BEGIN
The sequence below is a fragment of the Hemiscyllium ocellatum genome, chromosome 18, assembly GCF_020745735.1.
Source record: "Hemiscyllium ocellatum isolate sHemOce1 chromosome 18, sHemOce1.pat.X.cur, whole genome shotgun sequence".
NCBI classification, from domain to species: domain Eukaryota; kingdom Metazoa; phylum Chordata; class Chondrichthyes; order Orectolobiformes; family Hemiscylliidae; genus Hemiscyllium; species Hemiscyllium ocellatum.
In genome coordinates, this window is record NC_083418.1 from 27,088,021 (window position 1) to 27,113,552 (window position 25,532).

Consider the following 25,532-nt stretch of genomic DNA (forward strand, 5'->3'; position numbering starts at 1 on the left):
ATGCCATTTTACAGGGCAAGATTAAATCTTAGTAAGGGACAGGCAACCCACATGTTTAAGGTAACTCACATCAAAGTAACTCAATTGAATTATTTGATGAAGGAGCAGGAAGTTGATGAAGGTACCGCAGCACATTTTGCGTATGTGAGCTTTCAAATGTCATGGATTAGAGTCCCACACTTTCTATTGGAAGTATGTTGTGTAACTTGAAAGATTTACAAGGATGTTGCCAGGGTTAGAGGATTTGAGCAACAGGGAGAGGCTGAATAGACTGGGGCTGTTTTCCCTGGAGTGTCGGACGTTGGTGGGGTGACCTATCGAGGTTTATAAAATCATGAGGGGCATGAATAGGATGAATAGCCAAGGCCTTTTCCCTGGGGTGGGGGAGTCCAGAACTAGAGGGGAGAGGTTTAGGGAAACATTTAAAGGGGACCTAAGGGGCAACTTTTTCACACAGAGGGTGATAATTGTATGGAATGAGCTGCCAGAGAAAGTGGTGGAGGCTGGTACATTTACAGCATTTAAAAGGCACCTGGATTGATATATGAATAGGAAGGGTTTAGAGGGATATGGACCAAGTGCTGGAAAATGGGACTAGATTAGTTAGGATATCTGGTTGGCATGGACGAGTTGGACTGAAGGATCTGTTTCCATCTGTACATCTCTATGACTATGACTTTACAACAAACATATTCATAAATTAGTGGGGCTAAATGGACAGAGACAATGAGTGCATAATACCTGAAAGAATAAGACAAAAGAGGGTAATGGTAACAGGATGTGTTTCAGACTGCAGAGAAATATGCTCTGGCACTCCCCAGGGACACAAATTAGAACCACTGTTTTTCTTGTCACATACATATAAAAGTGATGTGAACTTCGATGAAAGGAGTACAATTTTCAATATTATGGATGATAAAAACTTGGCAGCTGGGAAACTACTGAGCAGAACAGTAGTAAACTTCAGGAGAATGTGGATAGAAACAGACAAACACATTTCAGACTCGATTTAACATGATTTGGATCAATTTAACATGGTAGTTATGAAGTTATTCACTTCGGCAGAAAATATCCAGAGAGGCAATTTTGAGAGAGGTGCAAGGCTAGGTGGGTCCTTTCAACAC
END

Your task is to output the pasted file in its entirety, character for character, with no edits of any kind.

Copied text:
The sequence below is a fragment of the Hemiscyllium ocellatum genome, chromosome 18, assembly GCF_020745735.1.
Source record: "Hemiscyllium ocellatum isolate sHemOce1 chromosome 18, sHemOce1.pat.X.cur, whole genome shotgun sequence".
NCBI classification, from domain to species: domain Eukaryota; kingdom Metazoa; phylum Chordata; class Chondrichthyes; order Orectolobiformes; family Hemiscylliidae; genus Hemiscyllium; species Hemiscyllium ocellatum.
In genome coordinates, this window is record NC_083418.1 from 27,088,021 (window position 1) to 27,113,552 (window position 25,532).

Consider the following 25,532-nt stretch of genomic DNA (forward strand, 5'->3'; position numbering starts at 1 on the left):
ATGCCATTTTACAGGGCAAGATTAAATCTTAGTAAGGGACAGGCAACCCACATGTTTAAGGTAACTCACATCAAAGTAACTCAATTGAATTATTTGATGAAGGAGCAGGAAGTTGATGAAGGTACCGCAGCACATTTTGCGTATGTGAGCTTTCAAATGTCATGGATTAGAGTCCCACACTTTCTATTGGAAGTATGTTGTGTAACTTGAAAGATTTACAAGGATGTTGCCAGGGTTAGAGGATTTGAGCAACAGGGAGAGGCTGAATAGACTGGGGCTGTTTTCCCTGGAGTGTCGGACGTTGGTGGGGTGACCTATCGAGGTTTATAAAATCATGAGGGGCATGAATAGGATGAATAGCCAAGGCCTTTTCCCTGGGGTGGGGGAGTCCAGAACTAGAGGGGAGAGGTTTAGGGAAACATTTAAAGGGGACCTAAGGGGCAACTTTTTCACACAGAGGGTGATAATTGTATGGAATGAGCTGCCAGAGAAAGTGGTGGAGGCTGGTACATTTACAGCATTTAAAAGGCACCTGGATTGATATATGAATAGGAAGGGTTTAGAGGGATATGGACCAAGTGCTGGAAAATGGGACTAGATTAGTTAGGATATCTGGTTGGCATGGACGAGTTGGACTGAAGGATCTGTTTCCATCTGTACATCTCTATGACTATGACTTTACAACAAACATATTCATAAATTAGTGGGGCTAAATGGACAGAGACAATGAGTGCATAATACCTGAAAGAATAAGACAAAAGAGGGTAATGGTAACAGGATGTGTTTCAGACTGCAGAGAAATATGCTCTGGCACTCCCCAGGGACACAAATTAGAACCACTGTTTTTCTTGTCACATACATATAAAAGTGATGTGAACTTCGATGAAAGGAGTACAATTTTCAATATTATGGATGATAAAAACTTGGCAGCTGGGAAACTACTGAGCAGAACAGTAGTAAACTTCAGGAGAATGTGGATAGAAACAGACAAACACATTTCAGACTCGATTTAACATGATTTGGATCAATTTAACATGGTAGTTATGAAGTTATTCACTTCGGCAGAAAATATCCAGAGAGGCAATTTTGAGAGAGGTGCAAGGCTAGGTGGGTCCTTTCAACAC